Lost in translation
Increase the impact of customer insights and analytics. SAS customer explains how to break down the barriers between the analytics community and the business.
Data is omnipresent and within our grasp yet business truths are still elusive. Finding meaning in that data requires sifting through droves of extraneous information for business insight. It means distilling raw information into a “story” about our customers, our business growth levers, and the business challenges we face – all with a view of moving the business forward.
To extract this information, businesses have found growing within their midst an “analytics community” – groups of data crunchers clustered in back rooms, mining information warehouses and marketing databases for – what exactly? The answer is not always clear, because the value of the information is not yet fully realized or leveraged.
Over the past two decades, data-rich companies have found their analytics teams playing the role of internal service providers. They are tasked with mining through data to find answers to particular business problems. These people – the statisticians, database marketers, modelers, programmers, market researchers and analysts of all stripes – are the people who sit between an organization’s mushrooming information sources (databases, market research studies, marketing campaign analytics, predictive modeling results … the list grows infinitely) and a business output.
But it’s no longer enough for analysts to stay within their silos of expertise and crank out analysis. The analyst community cannot measure its worth by how quickly reports are delivered, or how happy those insights make the people who ask for them. The analytics community must emerge from the service provider mindset and into one of driving business success. Analysts have the privilege and the obligation to ensure that their organizations fully leverage the power of their corporate data banks to propel the business forward.
The translation layer
For large organizations with many lines of business and deep, rich databases, making sense of information has become a business itself. What is needed now is a “translation layer” to ground businesses in fact-based decision making.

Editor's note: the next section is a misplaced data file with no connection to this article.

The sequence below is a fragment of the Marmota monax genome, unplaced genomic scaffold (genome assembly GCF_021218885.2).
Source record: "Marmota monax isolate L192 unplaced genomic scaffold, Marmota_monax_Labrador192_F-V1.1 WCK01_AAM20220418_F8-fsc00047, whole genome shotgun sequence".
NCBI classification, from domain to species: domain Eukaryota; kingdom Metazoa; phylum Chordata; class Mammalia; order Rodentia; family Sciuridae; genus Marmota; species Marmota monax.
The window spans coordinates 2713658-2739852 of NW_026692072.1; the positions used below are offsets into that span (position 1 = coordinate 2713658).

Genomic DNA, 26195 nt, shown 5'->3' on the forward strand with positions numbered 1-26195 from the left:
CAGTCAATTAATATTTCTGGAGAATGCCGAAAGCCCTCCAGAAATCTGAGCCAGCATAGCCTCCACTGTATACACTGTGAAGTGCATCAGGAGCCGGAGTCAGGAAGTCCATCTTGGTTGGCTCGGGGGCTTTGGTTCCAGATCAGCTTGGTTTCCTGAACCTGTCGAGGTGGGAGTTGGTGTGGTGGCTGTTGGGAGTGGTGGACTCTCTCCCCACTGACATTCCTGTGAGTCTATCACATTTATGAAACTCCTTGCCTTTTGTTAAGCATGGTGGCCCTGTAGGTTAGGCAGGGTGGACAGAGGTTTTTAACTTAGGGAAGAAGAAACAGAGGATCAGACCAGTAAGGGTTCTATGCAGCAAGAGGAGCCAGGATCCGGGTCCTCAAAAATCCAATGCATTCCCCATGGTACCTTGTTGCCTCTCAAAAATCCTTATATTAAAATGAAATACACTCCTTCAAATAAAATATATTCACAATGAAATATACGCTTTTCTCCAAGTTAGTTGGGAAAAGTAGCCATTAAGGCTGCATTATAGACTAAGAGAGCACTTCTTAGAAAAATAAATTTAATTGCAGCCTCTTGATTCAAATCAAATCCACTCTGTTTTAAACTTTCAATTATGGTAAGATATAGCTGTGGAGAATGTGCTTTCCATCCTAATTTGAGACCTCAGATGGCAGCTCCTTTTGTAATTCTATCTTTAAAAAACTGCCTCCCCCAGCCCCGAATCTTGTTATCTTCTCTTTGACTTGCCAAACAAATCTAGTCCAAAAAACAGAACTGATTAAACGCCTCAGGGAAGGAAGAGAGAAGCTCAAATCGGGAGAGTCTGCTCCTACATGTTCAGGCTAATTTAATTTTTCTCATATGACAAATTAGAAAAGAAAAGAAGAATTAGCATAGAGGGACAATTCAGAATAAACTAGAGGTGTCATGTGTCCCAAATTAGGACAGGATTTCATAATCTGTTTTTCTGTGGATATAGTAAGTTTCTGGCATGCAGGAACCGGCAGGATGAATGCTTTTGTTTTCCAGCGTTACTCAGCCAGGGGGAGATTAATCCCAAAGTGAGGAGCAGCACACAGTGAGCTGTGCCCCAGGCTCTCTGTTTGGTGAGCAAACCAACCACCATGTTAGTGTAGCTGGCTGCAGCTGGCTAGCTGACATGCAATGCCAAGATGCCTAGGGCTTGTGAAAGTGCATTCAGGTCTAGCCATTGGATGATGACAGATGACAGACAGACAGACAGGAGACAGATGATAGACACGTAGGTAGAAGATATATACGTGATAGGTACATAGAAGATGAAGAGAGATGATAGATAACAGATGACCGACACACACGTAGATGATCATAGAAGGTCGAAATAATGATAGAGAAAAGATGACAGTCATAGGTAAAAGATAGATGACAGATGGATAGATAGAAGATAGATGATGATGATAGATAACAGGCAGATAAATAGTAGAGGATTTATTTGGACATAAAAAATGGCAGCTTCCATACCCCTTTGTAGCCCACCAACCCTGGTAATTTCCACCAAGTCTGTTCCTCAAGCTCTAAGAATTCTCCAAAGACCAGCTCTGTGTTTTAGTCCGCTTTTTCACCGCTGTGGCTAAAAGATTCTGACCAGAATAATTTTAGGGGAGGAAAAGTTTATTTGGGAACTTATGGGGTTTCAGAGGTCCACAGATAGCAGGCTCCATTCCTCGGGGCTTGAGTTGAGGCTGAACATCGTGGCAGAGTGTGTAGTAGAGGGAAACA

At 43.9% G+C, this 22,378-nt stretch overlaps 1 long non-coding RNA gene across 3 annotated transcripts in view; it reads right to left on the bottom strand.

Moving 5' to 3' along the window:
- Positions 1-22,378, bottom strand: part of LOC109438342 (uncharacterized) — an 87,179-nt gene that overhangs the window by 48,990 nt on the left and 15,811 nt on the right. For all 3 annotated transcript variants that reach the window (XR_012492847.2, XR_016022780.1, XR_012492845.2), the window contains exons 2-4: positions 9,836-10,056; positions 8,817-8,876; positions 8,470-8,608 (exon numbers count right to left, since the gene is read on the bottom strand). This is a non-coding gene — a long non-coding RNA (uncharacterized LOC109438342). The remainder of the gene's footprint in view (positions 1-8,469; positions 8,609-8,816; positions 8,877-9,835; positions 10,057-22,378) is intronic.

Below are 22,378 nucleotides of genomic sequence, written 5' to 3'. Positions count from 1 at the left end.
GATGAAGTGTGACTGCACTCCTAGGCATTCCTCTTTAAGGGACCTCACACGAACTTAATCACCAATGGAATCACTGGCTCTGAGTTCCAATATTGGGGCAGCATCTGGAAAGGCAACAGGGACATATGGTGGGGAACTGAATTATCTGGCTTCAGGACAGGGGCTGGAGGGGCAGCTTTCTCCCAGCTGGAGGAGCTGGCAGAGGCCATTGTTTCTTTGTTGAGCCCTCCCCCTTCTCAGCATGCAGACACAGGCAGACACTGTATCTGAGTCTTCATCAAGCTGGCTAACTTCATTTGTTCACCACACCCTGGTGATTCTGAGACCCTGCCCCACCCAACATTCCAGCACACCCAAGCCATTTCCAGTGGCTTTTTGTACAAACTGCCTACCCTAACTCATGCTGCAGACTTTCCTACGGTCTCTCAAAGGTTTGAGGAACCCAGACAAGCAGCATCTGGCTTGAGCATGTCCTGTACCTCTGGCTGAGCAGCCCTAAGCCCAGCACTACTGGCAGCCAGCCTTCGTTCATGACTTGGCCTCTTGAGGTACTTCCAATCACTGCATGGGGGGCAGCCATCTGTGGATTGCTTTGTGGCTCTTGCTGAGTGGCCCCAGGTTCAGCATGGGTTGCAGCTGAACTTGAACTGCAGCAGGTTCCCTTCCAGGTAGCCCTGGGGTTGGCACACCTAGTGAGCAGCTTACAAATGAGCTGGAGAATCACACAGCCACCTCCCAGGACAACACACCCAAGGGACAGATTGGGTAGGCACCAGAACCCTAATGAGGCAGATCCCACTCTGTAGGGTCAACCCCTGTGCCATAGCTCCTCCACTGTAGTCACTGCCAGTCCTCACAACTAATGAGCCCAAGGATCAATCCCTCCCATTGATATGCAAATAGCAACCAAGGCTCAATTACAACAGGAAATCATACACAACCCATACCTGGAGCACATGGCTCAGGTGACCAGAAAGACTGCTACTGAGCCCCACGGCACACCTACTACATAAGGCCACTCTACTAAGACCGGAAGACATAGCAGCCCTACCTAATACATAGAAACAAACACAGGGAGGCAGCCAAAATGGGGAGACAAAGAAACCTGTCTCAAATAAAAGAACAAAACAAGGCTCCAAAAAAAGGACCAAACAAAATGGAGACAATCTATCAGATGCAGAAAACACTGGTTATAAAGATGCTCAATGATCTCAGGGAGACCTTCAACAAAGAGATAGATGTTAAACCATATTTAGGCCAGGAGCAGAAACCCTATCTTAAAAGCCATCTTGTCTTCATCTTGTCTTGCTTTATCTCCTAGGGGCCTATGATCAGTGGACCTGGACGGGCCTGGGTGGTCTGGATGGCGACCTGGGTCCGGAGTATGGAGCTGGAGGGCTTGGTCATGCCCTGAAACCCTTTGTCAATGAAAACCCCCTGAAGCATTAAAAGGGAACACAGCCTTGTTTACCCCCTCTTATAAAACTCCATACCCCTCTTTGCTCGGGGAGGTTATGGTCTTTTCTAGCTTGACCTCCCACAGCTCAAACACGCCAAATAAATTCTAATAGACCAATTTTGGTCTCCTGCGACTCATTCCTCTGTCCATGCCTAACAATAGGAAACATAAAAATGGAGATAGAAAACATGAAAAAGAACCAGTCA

The analytics community is ideally positioned to become the translation layer. They have the skills to see the whole picture where everyone else sees only parts of the puzzle. They can provide clarity on strategic issues. But first, they need to move out from the back room and connect the dots across the business to ensure the puzzle makes sense, and how, within the context of the organization’s strategy, its data could be put to maximum use. This is when analysis evolves into insight and when businesses are able to compete on analytics.
From service provider to business driver
As data becomes increasingly central to organizations – and a key business enabler – the analytics community needs to evolve from service providers to business drivers. It is no longer enough to hand over answers to small, narrowly defined business problems. Analysts must work to become the essential “translation layer” between the wealth of an organization’s insights and profitable business applications.
Here are some ways to make that happen:
Better business knowledge
The analytics community must step outside of their silos of expertise to better understand the business overall. They need broader exposure to business strategy and priorities, business and financial performance, and market context. This means investing the time to help them better understand how the business makes money so that they are in a better position to support greater business growth and move the business forward. Investing the time to train and develop this knowledge base will change the kind of insights that are generated – and increase the value the analytics community can bring to the table.
Better return on insights
Analytics teams must align requests to the strategic priorities of the organization. They need to look both at how the business will benefit from where time is spent, and at the opportunity cost of NOT spending time in places where it will yield greater returns. Treating analytical resources like marketing dollars will help ensure wise investment.
Clear explanation of results
Analysts need to make connections across the insights team to fully understand problems and opportunities within a broad, full-picture context. They must reach out to analytical teammates (in modeling, database marketing, research, finance) to connect the unconnected. Insights must be thoroughly rendered and clear, making them easier to understand and act upon. Time must be invested for analysts to become better communicators (both written and verbal) to improve information clarity.
Business analytics teams love digging through data to discover statistical patterns that inform a problem. Executives are hungry for fact-based solutions to their business challenges. Follow the suggestions in this article to pair these two groups successfully – and improve your organization.
Lori Bieda is the Vice President of Client Insights and Database Marketing at Canadian bank CIBC, where she leads a team of 80 analytics experts.